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‘Pen15’ Review: Season 2 Is All the Joy and Pain of Adolescence Captured in One Excellent Comedy

Anna Konkle, Maya Erskine, and Sam Zvibleman's Hulu series delivers a richer, deeply felt second season on Hulu.

PEN15 -- "Play" - Episode 206 -- The school play has been cast. Maya has the opportunity to get her actual first kiss. Anna struggles to find herself. Anna Kone (Anna Konkle) and Maya Ishii-Peters (Maya Erskine), shown. (Photo by: Lara Solanki/Hulu)


Lara Solanki / Hulu


When “Pen15” first premiered, it came with a lot of questions. Was it a satire? Was it a sketch? Was it yet another attempt by Hollywood to mine our collective nostalgia for cold hard cash? After all, the Hulu comedy’s initial calling card was that two 30-something women were playing seventh graders, surrounded by a supporting cast of actual adolescents, in a ’90s show filled with landline phone calls, outrageous outfits, and an unnervingly real recreation of teenage AIM etiquette.

But just as Season 1 proved to the world what “Pen15” isn’t — it’s sincere, not satiric, hilarious but not a sketch, and nostalgic only when you aren’t quaking with horror from all that excruciating teenage angst — its debut also proved to its creators what these characters could do. Thanks to convincing performances, beautifully evoked empathy, and top-notch detail in its production and writing, Anna (played by Anna Konkle) and Maya (played by Maya Erskine) connected with viewers as real people — they weren’t caricatures, sketches of characters, or self-mocking recreations of the co-creators’ past selves. In Season 2, it’s clear that Konkle, Erskine, and Sam Zvibleman (the one co-creator who does not play himself) trust their story to honestly tackle big moments, and that allows “Pen15” to become even better than before.

Season 2 kicks off innocently enough, as Maya and Anna head to a friend’s pool party in the hopes of sorting out their respective romantic entanglements. It’s only a few days after the dance, when they were both “felt up” by Brandt (which, it must be said, is an epically douchey boy’s name), and Maya still hopes to salvage a relationship with the apathetic young man. Anna is more concerned with shutting things down for good with Gabe (Dylan Gage), and the shared doom of each mission only brings the two closer together.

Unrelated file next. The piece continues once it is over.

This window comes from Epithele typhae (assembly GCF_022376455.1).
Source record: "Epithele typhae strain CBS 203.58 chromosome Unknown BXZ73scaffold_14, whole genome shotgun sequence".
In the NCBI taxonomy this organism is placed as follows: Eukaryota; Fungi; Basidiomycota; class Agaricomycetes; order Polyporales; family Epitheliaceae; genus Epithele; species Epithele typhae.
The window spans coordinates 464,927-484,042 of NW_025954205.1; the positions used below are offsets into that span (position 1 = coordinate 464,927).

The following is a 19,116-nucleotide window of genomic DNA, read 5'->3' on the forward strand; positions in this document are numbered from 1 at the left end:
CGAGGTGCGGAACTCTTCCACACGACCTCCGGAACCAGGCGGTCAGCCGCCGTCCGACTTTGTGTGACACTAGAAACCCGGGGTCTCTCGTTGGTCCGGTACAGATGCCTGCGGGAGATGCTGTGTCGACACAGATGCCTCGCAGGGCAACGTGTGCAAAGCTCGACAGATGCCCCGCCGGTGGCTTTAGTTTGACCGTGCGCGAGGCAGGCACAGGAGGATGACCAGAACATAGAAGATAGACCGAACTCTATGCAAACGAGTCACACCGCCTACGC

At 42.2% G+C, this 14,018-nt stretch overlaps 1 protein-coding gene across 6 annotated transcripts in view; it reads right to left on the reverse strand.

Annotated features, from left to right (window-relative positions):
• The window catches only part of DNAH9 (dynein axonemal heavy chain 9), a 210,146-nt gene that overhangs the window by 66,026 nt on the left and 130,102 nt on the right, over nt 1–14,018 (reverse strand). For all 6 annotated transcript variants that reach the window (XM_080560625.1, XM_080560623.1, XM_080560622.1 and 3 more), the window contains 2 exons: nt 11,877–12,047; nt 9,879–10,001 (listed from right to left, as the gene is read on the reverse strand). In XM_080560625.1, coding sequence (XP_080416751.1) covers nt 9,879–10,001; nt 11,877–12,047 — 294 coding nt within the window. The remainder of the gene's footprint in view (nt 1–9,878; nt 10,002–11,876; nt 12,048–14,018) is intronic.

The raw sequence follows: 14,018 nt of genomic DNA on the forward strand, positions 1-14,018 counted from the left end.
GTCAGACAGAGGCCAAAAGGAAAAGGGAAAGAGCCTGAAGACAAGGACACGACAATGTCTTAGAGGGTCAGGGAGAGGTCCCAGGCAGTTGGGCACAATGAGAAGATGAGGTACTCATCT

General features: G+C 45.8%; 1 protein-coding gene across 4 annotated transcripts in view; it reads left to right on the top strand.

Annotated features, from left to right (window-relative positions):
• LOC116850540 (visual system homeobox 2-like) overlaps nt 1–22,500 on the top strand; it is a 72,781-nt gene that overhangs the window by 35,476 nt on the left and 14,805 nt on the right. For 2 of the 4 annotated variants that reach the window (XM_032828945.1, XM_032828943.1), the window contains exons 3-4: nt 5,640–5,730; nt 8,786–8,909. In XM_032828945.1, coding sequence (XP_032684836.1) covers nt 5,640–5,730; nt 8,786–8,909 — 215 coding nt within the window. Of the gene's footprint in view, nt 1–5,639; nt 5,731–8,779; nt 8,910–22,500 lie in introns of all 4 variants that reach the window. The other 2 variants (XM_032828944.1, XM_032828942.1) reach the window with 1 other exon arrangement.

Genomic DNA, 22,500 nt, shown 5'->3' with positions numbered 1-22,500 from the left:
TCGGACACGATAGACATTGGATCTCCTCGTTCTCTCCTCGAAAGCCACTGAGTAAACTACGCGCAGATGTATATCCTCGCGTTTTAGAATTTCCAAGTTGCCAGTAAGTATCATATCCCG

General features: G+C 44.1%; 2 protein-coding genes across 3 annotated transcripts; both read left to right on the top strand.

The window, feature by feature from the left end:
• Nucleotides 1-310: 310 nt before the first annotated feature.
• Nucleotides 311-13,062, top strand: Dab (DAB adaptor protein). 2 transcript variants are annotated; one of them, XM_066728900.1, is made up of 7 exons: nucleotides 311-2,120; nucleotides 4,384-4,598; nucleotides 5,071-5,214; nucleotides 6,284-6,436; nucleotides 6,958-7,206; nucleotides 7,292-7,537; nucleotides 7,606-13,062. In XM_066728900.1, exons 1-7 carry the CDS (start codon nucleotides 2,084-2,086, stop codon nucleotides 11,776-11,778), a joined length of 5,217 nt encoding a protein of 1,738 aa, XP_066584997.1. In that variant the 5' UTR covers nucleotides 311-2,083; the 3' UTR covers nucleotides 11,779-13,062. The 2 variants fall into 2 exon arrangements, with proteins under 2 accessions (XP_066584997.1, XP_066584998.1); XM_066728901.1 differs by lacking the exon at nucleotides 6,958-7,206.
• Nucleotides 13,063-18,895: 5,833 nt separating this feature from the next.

Maya and Anna’s indelible bond remains a high point, and there are still new secrets, pastimes, and in-jokes that only we, the audience, get to know. Being invited to behold such innocent mutual adoration, such pure friendship, feels exciting on its own, and credit must again be given to the energetic and in-tune collaboration between Konkle and Erskine. They really throw themselves into each other in a way that cements the connection we’re asked to invest in.

…which makes it all the more painful when their inevitable disagreements arise. Erskine, Konkle, and Zvibleman (who also directs every episode) really hone in on the complicated feelings of jealousy, ownership, and betrayal that are so heightened during adolescence and so hard explain — then and now. When a third friend enters the picture, Maya and Anna are both drawn to her, but that doesn’t mean the duo can easily transition into a trio. Little moments, be it a miscommunication or an overstep, are magnified by the savvy observance of each perspective. Cutaways are well-timed, scenes are tightly crafted, and it all works together to create an immensely awkward and painfully relatable experience.

The fourth and fifth episodes are particularly difficult to endure, and anyone still coping with painful memories of adolescent embarrassment should go in with shields up. Still, “Pen15” masterfully orchestrates these humiliating set-ups — a shopping trip with the moms, a sleepover filled with secrets — not just because they’re truthful reminders of what teens have to endure, but because they show us how true friendships are forged. (Though hoo boy, are they an icy Gatorade shower kind of reminder of what a flood of hormones can make you say and do.) And above all else, “Pen15” is a convincing and grand portrayal of friendship.

The last two episodes in the first half of Season 2 — which consists of 14 total episodes, with seven premiering in September and the rest expected in 2021 — again push the two stars to new extremes and again pull apart the friends. This time, it’s only a slight divergence rather than a heated separation (Anna and Maya join the same play, but on either side of the curtain) and the way “Pen15” coaxes many, many laughs out of their dispute shows just how in tune the writers are with their story. Tone can be a tricky thing to balance, but this team leads their audience on an enriching journey; welcoming them in with a few charming entries, pulling them through the hardships, and then rewarding them with a cathartic triumph.

“Pen15” will have you screaming at your fellow viewers over how hard it is to watch friends and families fight, and a half-hour later you’ll be howling with laughter at their wild, endearing antics. Typically, half-seasons can make for a disjointed experience, as you’re jerked away from the story before it delivers on its set-ups. There’s a bit of that here, but “Pen15” Season 2, Part 1 still feels whole enough to watch right now. Not only do we really need some joy in 2020, but confidence is contagious — and Season 2 has confidence to spare. Don’t miss it.

Grade: A-

“PEN15” Season 2 premieres its first seven episodes Friday, September 18 on Hulu.

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